ANALYSIS: Why Erdogan made U-turn in support of China against Uighur Muslims?


Analysts said that China aims to build an alliance with a country that is at odds with the United States to gain more global political influence in the future.

China plans to provide some financial aid to Turkey, including the purchase of some yuan-denominated bonds, the South China Morning Post reported. The Chinese newspaper quoted Chinese analysts as saying that Beijing’s response to Ankara’s moves to connect with “new friends” in an attempt to collapse the Turkish lira came from a political rather than an economic point of view.

Analysts pointed to the official Chinese news agency reporting the sudden change of tone of Turkish President Recep Tayyip Erdogan on the repression in the territory of Xinjiang, and told his Chinese counterpart Xi Jinping, that Muslim minorities “Uighurs” live happily in Xinjiang, a position described by some observers that he turned 180 degrees from the last statements of the Turkish Foreign Ministry which described the treatment of Turkish-speaking Uighurs as “a great shame on humanity”.

But Beijing cannot provoke Washington

But Beijing is set to carefully consider its options in helping Turkey and will not offer a large bailout package because of the risk of wider support, which will further provoke the United States.

Tensions between US and Turkey led to the loss of the Turkish currency nearly 20% of its value against the US dollar last year, and continued to decline since the beginning of this year.

Lira threats, the stock market and the economy have raised serious concerns for Erdogan and his government, prompting them to seek new economic friends from traditional US adversaries.

Aidan Yao, a senior economic analyst specializing in emerging markets in Asia, said the opportunity for the Chinese government to extend aid to Turkey was large but would be based on political rather than economic considerations given the risks associated with such a move.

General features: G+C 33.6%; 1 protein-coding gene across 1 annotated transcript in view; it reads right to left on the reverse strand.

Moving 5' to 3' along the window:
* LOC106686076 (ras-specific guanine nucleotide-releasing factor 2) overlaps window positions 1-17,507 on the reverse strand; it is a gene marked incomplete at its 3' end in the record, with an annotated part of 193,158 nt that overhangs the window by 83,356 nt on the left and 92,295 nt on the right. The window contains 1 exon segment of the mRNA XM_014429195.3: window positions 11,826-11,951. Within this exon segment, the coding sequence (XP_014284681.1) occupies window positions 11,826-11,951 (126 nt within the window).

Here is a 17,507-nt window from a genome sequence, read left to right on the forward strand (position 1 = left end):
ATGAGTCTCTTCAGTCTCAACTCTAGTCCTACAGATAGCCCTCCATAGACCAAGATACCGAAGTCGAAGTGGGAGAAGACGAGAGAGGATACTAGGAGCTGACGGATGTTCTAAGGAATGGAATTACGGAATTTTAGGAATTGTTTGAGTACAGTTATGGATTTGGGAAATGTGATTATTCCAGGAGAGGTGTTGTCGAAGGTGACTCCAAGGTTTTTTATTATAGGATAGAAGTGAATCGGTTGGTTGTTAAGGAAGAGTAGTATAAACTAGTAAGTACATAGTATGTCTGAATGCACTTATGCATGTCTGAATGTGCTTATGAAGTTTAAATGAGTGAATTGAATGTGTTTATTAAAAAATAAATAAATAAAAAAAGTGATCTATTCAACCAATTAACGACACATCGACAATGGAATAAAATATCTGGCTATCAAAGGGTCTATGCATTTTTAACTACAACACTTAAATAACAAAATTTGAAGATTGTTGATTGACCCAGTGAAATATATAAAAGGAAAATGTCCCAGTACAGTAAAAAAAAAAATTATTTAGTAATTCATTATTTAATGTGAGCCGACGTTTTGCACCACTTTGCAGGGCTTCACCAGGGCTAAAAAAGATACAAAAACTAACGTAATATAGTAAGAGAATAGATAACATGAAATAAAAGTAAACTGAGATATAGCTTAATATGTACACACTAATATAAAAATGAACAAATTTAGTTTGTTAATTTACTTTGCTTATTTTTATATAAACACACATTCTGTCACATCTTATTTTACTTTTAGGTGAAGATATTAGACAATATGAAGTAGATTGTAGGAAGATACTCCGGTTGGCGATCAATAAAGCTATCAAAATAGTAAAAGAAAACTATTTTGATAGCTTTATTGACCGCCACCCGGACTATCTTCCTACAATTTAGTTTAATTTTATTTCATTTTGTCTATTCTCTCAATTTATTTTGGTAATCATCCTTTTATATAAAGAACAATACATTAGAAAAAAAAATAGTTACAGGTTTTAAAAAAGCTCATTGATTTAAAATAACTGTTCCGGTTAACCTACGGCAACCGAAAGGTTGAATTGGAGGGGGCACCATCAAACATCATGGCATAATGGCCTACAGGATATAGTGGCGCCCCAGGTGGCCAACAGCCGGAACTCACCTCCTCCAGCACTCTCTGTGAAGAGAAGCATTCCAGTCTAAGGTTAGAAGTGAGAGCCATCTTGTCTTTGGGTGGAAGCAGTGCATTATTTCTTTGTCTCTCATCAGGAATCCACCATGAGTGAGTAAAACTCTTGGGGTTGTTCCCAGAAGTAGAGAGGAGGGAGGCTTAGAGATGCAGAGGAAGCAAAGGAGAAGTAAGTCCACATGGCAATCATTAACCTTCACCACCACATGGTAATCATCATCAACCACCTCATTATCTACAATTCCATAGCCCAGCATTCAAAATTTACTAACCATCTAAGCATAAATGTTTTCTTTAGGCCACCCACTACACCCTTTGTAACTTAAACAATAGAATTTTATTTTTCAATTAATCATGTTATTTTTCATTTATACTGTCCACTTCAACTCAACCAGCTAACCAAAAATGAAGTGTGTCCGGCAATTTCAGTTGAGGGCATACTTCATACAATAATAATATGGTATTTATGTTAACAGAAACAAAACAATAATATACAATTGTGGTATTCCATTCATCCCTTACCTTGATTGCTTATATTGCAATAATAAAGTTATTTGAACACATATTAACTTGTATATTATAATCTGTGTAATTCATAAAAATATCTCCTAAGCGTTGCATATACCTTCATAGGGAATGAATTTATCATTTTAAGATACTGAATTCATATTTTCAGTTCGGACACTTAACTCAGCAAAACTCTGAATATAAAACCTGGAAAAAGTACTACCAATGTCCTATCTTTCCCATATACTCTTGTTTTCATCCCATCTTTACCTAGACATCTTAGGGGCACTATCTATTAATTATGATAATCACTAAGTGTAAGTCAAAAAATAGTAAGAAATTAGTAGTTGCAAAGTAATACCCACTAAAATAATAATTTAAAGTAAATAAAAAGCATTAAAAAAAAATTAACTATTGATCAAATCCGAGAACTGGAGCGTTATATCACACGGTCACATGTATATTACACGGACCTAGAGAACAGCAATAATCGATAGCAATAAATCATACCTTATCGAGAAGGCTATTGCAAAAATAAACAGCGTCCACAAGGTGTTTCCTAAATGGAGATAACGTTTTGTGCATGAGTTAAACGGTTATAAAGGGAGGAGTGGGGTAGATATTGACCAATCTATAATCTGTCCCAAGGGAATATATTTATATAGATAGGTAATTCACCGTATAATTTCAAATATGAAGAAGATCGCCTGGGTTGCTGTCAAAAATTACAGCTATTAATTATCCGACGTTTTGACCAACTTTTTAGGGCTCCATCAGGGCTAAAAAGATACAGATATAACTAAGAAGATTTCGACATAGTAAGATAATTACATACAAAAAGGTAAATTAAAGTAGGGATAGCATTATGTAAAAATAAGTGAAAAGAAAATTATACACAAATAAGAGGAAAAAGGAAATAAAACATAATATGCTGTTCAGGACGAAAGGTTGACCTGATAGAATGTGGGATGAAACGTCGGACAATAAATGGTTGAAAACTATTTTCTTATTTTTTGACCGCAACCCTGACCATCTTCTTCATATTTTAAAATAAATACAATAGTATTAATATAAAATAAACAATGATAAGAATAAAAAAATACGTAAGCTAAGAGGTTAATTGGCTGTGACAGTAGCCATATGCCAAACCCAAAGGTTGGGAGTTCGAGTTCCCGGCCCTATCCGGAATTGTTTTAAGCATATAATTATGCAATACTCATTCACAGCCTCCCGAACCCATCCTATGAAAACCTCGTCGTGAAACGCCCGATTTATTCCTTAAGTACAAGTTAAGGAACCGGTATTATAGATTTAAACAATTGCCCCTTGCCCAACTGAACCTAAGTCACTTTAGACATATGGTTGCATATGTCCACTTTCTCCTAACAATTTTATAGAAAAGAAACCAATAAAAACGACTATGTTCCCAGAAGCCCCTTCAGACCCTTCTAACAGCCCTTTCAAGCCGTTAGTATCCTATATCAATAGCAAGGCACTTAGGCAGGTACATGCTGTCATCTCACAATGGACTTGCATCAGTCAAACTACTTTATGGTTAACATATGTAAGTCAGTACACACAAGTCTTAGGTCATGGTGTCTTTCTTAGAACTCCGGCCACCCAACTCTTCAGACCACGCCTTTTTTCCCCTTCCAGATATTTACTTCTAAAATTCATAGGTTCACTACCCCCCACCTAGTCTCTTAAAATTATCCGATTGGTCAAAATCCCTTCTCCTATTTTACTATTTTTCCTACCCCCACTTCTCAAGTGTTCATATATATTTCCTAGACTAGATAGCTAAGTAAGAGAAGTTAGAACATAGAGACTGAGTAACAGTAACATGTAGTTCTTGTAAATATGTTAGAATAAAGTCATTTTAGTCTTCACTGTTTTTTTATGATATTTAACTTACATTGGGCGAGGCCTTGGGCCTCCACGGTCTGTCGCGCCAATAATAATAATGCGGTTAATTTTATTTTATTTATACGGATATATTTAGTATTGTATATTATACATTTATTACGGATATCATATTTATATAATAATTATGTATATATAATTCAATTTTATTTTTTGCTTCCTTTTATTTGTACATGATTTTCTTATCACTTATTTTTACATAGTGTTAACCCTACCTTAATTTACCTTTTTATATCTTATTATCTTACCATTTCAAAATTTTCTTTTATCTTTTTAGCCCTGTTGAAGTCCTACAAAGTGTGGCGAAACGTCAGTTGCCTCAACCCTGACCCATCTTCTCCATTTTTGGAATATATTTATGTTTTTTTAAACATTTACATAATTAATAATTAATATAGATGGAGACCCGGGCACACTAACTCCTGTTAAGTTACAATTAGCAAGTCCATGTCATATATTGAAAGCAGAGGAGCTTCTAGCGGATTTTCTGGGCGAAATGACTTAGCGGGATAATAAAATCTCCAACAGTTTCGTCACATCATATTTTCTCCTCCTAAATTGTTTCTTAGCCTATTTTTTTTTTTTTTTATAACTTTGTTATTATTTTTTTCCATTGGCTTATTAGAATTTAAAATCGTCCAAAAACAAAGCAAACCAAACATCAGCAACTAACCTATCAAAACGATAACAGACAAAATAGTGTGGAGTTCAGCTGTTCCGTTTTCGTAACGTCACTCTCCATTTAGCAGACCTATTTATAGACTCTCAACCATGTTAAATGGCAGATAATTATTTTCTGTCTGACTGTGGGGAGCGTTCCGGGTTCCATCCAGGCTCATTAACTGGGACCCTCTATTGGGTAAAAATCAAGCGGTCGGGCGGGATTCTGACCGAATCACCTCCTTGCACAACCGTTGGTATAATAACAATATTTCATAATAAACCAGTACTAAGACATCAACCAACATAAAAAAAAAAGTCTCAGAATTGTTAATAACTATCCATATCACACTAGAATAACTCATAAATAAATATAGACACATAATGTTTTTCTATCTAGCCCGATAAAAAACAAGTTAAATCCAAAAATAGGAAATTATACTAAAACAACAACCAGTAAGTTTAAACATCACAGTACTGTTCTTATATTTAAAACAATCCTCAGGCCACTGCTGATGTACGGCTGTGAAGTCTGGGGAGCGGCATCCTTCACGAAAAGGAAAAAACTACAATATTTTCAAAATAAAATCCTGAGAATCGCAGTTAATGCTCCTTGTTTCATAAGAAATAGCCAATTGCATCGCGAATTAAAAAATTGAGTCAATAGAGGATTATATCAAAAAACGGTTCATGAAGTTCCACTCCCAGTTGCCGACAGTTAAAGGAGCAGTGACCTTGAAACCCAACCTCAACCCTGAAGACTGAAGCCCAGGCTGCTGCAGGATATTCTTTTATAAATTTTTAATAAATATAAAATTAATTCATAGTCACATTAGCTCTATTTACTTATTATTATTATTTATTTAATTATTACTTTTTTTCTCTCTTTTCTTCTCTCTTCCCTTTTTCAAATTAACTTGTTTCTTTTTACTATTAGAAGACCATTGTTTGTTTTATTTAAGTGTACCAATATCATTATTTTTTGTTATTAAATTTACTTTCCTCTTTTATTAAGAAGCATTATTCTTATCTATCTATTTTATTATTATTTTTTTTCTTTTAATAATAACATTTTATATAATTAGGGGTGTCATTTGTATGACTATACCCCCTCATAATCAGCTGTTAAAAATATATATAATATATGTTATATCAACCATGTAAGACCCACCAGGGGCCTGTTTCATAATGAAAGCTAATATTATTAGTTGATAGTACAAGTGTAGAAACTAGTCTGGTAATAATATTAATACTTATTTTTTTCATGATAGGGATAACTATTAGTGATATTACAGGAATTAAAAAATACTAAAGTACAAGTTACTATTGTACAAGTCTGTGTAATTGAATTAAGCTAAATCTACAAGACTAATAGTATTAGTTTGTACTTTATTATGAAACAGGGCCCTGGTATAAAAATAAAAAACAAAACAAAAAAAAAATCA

“As with any loan or bond issue, there is always the possibility of default, and this risk will be particularly high when a country is in the middle of a storm,” Yao said.

Urgent concessions

“Turkey remains committed to the one-China policy,” Erdogan was quoted as saying by Xinhua News Agency, stressing that “the fact that ethnic residents live happily in the Xinjiang Autonomous Region because of China’s prosperity is a fixed fact.

Turkey will not allow anyone to tamper its relations with China, said Erdogan. However, Erdogan expressed his willingness to enhance mutual political trust and security cooperation with China to counter extremism, the agency said.

Erdogan warned all those seeking to “exploit” the Xinjiang issue to create tensions with China, reported the Chinese agency. But it is likely that Beijing will not only make these remarks in return for some assistance to Turkey, but will also seek to benefit in the long run.

Analysts said that China aims to build an alliance with a country that is at odds with the United States to gain more global political influence in the future.

Young Friends

Sun Shinn, a lecturer in Chinese and East Asian business at King’s College London, said that Beijing’s assistance to Ankara was part of “unifying the ranks of some younger brethren” in the face of US trade threats. However, any help from China would be a political gesture rather than a major support for the Turkish lira.

The Turkish lira remains fragile due to lack of market confidence in Erdogan’s government’s willingness to take measures to support the Turkish currency, Shinn said.

Article first published in Arabic on Al Arabiya Arabic.

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